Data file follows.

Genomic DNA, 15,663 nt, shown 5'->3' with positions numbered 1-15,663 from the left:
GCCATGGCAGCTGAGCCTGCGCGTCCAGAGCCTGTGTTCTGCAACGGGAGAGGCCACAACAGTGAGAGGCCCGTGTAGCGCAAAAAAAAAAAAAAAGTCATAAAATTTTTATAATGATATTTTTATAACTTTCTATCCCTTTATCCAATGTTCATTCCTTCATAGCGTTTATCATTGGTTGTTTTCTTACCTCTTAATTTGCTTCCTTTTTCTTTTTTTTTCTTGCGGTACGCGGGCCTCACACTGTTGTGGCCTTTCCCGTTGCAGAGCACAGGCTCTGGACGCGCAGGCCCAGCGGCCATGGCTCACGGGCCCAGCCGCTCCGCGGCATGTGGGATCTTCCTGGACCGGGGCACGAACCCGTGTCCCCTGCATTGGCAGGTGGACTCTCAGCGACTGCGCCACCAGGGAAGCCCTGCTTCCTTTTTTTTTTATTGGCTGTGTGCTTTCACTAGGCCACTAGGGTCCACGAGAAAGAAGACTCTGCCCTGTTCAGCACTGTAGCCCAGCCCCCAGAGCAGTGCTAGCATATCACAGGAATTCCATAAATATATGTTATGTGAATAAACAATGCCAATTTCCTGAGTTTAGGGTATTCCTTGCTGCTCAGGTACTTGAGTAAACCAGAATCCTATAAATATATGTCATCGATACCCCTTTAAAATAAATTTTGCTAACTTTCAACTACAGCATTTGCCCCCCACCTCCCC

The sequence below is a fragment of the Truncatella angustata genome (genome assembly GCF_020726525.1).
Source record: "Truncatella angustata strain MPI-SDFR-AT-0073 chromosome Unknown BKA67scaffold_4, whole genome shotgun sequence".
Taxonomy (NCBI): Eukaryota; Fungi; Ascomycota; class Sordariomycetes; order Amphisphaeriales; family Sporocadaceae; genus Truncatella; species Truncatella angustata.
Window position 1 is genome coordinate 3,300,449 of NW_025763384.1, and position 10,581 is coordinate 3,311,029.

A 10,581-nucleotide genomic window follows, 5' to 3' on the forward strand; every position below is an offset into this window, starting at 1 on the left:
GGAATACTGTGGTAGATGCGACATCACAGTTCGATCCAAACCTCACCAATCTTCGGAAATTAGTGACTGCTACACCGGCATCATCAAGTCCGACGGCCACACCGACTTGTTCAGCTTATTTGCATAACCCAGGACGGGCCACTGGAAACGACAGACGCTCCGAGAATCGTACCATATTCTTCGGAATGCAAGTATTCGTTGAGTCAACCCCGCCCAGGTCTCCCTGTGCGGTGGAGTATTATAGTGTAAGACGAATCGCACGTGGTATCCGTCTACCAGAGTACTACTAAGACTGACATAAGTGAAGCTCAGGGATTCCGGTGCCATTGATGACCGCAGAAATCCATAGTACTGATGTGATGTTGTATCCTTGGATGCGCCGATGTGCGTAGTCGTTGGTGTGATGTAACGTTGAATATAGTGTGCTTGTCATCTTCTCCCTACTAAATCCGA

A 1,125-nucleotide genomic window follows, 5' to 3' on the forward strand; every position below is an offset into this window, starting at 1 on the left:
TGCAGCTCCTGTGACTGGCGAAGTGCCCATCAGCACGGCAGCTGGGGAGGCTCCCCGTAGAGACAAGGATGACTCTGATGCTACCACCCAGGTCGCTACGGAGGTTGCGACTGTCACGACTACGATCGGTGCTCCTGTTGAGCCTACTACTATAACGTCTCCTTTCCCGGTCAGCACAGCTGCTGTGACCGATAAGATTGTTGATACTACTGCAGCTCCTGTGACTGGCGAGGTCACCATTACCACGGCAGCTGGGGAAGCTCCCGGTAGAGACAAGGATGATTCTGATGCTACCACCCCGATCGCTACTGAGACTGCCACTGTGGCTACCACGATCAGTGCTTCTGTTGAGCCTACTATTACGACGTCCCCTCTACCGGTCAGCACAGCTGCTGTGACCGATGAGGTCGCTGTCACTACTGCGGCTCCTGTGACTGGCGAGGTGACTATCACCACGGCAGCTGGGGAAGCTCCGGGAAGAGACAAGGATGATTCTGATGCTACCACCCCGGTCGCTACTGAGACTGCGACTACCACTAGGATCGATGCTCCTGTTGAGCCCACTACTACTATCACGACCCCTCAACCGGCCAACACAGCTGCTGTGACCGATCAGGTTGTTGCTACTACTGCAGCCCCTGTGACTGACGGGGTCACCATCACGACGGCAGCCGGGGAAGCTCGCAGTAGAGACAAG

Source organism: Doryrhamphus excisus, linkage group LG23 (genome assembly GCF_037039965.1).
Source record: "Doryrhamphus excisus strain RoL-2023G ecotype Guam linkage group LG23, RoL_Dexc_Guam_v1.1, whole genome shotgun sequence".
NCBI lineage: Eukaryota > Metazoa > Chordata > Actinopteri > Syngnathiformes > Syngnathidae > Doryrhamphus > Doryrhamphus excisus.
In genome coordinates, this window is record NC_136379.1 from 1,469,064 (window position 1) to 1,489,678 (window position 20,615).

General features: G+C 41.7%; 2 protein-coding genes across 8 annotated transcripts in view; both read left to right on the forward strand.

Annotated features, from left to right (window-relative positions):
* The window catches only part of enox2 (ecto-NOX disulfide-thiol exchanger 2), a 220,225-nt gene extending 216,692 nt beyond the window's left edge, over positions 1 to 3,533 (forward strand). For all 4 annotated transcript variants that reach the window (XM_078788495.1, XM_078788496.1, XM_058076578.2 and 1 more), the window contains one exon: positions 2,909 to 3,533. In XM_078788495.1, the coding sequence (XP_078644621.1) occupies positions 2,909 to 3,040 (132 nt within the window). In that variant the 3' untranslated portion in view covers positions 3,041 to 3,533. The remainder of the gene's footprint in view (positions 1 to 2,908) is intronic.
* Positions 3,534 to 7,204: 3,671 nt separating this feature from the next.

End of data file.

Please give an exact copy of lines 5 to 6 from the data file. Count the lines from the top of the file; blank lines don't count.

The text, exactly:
Taxonomy (NCBI): Eukaryota; Fungi; Ascomycota; class Sordariomycetes; order Amphisphaeriales; family Sporocadaceae; genus Truncatella; species Truncatella angustata.
Window position 1 is genome coordinate 3,300,449 of NW_025763384.1, and position 10,581 is coordinate 3,311,029.